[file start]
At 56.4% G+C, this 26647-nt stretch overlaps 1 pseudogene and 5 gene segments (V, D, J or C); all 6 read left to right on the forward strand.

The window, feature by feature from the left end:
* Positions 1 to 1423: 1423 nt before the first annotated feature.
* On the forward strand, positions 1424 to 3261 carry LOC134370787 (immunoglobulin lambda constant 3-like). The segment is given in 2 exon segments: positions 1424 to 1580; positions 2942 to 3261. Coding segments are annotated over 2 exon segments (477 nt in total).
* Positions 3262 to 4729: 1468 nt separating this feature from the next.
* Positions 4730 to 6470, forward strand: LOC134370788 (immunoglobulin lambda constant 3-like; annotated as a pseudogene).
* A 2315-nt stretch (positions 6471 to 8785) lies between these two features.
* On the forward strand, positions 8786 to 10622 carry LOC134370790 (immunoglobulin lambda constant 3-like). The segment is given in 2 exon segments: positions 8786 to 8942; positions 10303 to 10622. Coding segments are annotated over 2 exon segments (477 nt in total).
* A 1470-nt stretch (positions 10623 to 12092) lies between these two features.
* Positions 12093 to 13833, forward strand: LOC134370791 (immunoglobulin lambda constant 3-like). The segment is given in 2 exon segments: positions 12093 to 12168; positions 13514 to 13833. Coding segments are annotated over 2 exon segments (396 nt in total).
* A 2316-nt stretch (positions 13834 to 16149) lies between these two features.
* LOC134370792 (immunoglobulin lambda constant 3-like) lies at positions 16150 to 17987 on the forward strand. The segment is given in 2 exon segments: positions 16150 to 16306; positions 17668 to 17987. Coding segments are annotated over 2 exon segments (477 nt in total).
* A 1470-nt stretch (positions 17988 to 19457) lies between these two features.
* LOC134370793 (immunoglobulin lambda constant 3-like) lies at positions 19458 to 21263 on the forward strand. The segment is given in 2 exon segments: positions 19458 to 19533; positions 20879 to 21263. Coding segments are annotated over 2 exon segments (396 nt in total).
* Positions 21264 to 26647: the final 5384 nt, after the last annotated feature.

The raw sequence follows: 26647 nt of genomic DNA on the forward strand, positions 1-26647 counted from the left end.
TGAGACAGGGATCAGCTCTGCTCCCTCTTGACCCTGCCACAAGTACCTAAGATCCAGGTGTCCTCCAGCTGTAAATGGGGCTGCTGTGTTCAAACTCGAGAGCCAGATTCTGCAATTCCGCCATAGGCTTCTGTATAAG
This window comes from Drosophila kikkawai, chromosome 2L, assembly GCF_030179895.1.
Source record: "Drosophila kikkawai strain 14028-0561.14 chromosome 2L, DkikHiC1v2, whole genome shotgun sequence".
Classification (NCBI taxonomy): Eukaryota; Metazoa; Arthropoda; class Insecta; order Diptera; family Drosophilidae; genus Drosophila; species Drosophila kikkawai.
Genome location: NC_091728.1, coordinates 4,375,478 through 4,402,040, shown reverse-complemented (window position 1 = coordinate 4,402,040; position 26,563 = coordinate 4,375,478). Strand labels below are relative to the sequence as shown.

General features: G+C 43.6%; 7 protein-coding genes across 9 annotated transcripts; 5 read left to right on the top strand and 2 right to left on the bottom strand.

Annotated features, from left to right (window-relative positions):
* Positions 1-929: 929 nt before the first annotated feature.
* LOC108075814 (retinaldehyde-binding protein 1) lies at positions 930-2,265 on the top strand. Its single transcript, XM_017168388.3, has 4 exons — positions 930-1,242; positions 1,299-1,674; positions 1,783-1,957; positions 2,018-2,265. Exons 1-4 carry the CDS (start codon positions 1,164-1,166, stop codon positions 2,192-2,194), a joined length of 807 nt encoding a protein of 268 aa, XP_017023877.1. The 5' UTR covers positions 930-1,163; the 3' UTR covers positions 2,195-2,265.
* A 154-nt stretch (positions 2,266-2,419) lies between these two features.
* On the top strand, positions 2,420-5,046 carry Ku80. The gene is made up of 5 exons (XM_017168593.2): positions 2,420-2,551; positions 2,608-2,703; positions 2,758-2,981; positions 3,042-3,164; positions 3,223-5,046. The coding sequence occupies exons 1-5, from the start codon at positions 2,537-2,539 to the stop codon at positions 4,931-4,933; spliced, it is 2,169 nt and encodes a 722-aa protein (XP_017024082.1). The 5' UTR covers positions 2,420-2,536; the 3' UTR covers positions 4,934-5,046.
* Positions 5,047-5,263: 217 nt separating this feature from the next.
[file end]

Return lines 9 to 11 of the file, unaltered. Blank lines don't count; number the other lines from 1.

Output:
* A 1470-nt stretch (positions 10623 to 12092) lies between these two features.
* Positions 12093 to 13833, forward strand: LOC134370791 (immunoglobulin lambda constant 3-like). The segment is given in 2 exon segments: positions 12093 to 12168; positions 13514 to 13833. Coding segments are annotated over 2 exon segments (396 nt in total).
* A 2316-nt stretch (positions 13834 to 16149) lies between these two features.